The Students’ Lectureship on Missions with Jione Havea

September 25-26

Havea Event Image

On September 25 and 26, Princeton Theological Seminary will welcome Rev. Dr. Jione Havea for The Students’ Lectureship on Missions. Havea will deliver a three-part lecture series that is free and open to the public.

Rev. Dr. Jione Havea is co-parent for a polycultural daughter, native pastor (Methodist Church, Tonga), and senior research fellow with Trinity Methodist Theological College (Aotearoa New Zealand) and with Centre for Religion, Ethics, and Society (Charles Sturt University, Australia). Jione is currently working on a commentary on the book of Numbers (Wisdom commentary series, Liturgical Press) and two collections: Pacific Wellbeing: Bodies and (is)Lands, Traditions and Theologies, Imaginations and Mindsets (Pickwick) and Stirring up Liberation Theology (SCM).


Monday, September 25

Lecture 1: Native mission(arie)s: Savages and saviors

7:00 p.m. - Theron Room, Wright Library

One of the illusions of the Christian mission is the assumption that natives were savages who needed to be saved from their dark ways and uncivilized cultures. To the contrary, this talanoa (presentation) argues that the success of the Christian mission in Pasifika (Pacific, Oceania), and beyond, had a lot to do with the kindness and wisdom of native peoples. This talanoa thus invites acknowledging and embracing the gifts and gists of native peoples – formerly seen as savages.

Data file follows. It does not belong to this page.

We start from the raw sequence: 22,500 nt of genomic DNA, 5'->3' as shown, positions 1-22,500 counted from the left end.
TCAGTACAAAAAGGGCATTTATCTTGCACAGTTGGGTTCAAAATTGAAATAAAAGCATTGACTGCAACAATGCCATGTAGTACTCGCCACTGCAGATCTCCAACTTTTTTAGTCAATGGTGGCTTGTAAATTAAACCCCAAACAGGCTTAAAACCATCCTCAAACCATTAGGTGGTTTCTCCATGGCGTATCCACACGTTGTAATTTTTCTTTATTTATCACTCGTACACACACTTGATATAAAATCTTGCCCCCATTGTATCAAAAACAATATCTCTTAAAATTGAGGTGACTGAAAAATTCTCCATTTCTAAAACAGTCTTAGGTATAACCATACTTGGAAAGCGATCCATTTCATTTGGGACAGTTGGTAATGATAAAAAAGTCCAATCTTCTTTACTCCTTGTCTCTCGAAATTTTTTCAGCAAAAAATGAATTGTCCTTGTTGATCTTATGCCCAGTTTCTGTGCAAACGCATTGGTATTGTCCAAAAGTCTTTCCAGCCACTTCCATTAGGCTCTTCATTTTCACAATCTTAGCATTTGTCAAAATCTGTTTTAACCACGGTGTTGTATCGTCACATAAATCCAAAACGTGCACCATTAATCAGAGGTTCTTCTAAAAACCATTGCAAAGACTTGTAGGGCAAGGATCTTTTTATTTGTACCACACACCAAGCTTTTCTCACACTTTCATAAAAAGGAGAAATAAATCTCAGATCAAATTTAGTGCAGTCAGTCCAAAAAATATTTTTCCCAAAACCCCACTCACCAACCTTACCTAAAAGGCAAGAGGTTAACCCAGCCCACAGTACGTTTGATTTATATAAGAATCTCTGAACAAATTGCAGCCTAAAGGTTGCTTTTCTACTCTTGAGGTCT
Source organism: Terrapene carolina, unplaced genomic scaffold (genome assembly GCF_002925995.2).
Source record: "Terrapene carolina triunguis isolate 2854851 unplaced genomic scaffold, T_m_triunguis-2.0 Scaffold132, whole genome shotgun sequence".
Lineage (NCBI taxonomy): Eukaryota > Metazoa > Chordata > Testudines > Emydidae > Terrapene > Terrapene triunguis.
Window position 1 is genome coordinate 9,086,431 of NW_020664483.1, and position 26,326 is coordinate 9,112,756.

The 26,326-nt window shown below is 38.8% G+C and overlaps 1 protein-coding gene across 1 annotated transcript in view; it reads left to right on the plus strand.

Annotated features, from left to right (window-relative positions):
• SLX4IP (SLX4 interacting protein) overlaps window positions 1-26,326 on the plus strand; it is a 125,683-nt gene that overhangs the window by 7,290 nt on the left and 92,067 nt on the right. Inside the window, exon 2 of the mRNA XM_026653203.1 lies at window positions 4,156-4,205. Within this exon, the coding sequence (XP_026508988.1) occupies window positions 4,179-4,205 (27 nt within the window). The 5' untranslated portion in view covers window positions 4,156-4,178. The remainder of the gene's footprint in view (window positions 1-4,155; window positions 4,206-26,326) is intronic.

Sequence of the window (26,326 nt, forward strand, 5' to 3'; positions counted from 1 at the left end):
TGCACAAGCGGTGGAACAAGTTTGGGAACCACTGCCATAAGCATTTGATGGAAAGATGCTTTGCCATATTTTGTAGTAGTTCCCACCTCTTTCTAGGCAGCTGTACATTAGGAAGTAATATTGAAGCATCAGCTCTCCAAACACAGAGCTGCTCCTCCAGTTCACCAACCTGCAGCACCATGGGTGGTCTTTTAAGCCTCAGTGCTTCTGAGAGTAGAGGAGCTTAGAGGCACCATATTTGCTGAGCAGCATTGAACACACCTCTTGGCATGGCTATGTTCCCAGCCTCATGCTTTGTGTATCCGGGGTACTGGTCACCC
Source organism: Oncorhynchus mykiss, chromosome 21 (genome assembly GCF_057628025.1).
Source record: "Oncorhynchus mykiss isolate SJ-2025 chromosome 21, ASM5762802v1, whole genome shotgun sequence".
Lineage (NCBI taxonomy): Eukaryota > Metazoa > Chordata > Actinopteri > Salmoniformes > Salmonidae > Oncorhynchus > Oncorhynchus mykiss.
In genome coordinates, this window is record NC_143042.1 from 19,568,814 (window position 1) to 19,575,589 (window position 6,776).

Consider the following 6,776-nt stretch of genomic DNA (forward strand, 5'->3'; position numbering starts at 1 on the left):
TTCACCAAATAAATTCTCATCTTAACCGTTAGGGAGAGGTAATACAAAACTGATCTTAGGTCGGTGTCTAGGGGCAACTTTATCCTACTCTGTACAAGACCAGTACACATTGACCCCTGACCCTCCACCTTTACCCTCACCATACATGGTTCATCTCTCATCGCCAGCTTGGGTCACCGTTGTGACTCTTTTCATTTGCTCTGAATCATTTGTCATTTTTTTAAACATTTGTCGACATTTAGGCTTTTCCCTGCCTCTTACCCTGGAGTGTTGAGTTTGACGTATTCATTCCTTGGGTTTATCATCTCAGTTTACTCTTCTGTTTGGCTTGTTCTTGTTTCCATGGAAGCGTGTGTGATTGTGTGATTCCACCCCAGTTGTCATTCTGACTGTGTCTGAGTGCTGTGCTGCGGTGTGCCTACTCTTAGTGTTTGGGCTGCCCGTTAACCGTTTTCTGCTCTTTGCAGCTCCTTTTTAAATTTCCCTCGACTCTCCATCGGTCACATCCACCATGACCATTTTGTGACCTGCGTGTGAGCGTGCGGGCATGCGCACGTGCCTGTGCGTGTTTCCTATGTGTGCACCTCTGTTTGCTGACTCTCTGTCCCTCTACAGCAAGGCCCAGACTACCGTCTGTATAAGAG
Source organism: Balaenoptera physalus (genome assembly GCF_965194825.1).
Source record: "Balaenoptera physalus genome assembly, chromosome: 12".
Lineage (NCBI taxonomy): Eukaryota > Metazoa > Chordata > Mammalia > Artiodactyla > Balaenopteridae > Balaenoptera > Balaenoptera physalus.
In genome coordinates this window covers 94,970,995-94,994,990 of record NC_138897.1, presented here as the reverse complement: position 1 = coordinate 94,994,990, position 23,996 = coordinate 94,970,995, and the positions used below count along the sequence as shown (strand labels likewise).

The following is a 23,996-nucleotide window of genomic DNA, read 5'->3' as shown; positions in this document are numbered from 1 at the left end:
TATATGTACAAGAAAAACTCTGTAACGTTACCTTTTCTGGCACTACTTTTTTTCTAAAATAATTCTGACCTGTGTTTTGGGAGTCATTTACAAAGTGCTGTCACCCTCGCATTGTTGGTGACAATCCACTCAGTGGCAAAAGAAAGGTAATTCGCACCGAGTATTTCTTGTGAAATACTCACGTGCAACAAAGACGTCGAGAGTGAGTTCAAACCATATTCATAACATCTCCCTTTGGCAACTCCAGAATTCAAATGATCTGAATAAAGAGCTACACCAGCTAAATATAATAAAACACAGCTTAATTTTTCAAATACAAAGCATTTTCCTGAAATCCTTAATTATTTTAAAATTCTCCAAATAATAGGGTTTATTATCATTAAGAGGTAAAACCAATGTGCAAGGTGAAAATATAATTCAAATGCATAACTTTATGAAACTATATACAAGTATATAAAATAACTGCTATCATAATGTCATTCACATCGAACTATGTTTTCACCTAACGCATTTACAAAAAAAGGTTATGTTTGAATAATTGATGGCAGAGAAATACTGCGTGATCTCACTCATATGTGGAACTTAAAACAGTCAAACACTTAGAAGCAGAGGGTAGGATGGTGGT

*Reception immediately following lecture in the Wright Library foyer

Tuesday, September 26

Lecture 2: Contextuality and Coloniality: Elusions of theological relevance

5:00 p.m. - Theron Room, Wright Library

That all theologies and readings are contextual is nowadays taken for granted. But one of the elephants in the room remains unseen: Whose interests are served by contextualizing theologies and readings? For whose world(view)s do contextual theologies and readings seek to be relevant, and accountable? Whose senses and wisdoms matter?

Lecture 3: Trans-culturality: Invitations from Pasifika

7:00 p.m. - Theron Room, Wright Library

Intersectional and crosscultural theologies celebrate fluidity and multiple belongings, and consequently trouble mono-logical and one-ficating world(view)s. This talanoa invites such radical conversations to embrace trans-cultural wisdoms. Here, trans-culturality involves learning to belong to a culture(s) with which one is not comfortable or find meaningful. It is about also belonging to that with which one does not belong.

Educating faithful Christian leaders.

Chaplain at the Hill School, Pottstown, Pennsylvania

Khristi Adams, Class of 2008

“At Princeton, we had precept groups—we’d engage text and debate. That gave me confidence to have those conversations anywhere.”